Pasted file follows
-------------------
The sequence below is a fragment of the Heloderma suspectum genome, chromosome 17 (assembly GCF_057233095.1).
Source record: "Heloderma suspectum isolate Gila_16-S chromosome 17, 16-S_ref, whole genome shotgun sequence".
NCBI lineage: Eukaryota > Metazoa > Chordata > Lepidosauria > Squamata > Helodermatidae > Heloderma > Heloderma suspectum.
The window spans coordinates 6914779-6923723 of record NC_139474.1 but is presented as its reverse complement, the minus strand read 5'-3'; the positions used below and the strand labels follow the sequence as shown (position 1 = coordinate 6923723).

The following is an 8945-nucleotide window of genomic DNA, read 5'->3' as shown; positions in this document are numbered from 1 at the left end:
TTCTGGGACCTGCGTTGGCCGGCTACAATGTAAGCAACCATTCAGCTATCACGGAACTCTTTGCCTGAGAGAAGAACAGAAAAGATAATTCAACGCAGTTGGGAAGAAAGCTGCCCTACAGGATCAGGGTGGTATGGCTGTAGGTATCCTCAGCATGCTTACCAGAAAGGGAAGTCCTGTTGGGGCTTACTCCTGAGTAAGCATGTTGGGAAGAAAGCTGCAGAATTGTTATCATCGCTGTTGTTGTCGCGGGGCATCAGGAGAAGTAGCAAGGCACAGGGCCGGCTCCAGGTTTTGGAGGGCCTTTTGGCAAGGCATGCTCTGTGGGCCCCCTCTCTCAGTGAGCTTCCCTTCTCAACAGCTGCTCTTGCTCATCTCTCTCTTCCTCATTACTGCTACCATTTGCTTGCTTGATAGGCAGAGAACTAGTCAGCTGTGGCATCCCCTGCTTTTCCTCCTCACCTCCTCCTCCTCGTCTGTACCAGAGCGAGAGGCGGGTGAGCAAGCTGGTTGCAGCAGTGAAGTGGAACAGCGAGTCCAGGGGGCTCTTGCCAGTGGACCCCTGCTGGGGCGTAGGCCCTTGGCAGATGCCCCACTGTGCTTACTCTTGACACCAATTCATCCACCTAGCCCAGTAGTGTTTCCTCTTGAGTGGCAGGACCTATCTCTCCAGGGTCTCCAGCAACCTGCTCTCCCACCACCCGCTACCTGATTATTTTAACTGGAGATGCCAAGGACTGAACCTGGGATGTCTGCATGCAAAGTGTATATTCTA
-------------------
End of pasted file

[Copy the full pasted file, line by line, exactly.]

The sequence below is a fragment of the Heloderma suspectum genome, chromosome 17 (assembly GCF_057233095.1).
Source record: "Heloderma suspectum isolate Gila_16-S chromosome 17, 16-S_ref, whole genome shotgun sequence".
NCBI lineage: Eukaryota > Metazoa > Chordata > Lepidosauria > Squamata > Helodermatidae > Heloderma > Heloderma suspectum.
The window spans coordinates 6914779-6923723 of record NC_139474.1 but is presented as its reverse complement, the minus strand read 5'-3'; the positions used below and the strand labels follow the sequence as shown (position 1 = coordinate 6923723).

The following is an 8945-nucleotide window of genomic DNA, read 5'->3' as shown; positions in this document are numbered from 1 at the left end:
TTCTGGGACCTGCGTTGGCCGGCTACAATGTAAGCAACCATTCAGCTATCACGGAACTCTTTGCCTGAGAGAAGAACAGAAAAGATAATTCAACGCAGTTGGGAAGAAAGCTGCCCTACAGGATCAGGGTGGTATGGCTGTAGGTATCCTCAGCATGCTTACCAGAAAGGGAAGTCCTGTTGGGGCTTACTCCTGAGTAAGCATGTTGGGAAGAAAGCTGCAGAATTGTTATCATCGCTGTTGTTGTCGCGGGGCATCAGGAGAAGTAGCAAGGCACAGGGCCGGCTCCAGGTTTTGGAGGGCCTTTTGGCAAGGCATGCTCTGTGGGCCCCCTCTCTCAGTGAGCTTCCCTTCTCAACAGCTGCTCTTGCTCATCTCTCTCTTCCTCATTACTGCTACCATTTGCTTGCTTGATAGGCAGAGAACTAGTCAGCTGTGGCATCCCCTGCTTTTCCTCCTCACCTCCTCCTCCTCGTCTGTACCAGAGCGAGAGGCGGGTGAGCAAGCTGGTTGCAGCAGTGAAGTGGAACAGCGAGTCCAGGGGGCTCTTGCCAGTGGACCCCTGCTGGGGCGTAGGCCCTTGGCAGATGCCCCACTGTGCTTACTCTTGACACCAATTCATCCACCTAGCCCAGTAGTGTTTCCTCTTGAGTGGCAGGACCTATCTCTCCAGGGTCTCCAGCAACCTGCTCTCCCACCACCCGCTACCTGATTATTTTAACTGGAGATGCCAAGGACTGAACCTGGGATGTCTGCATGCAAAGTGTATATTCTA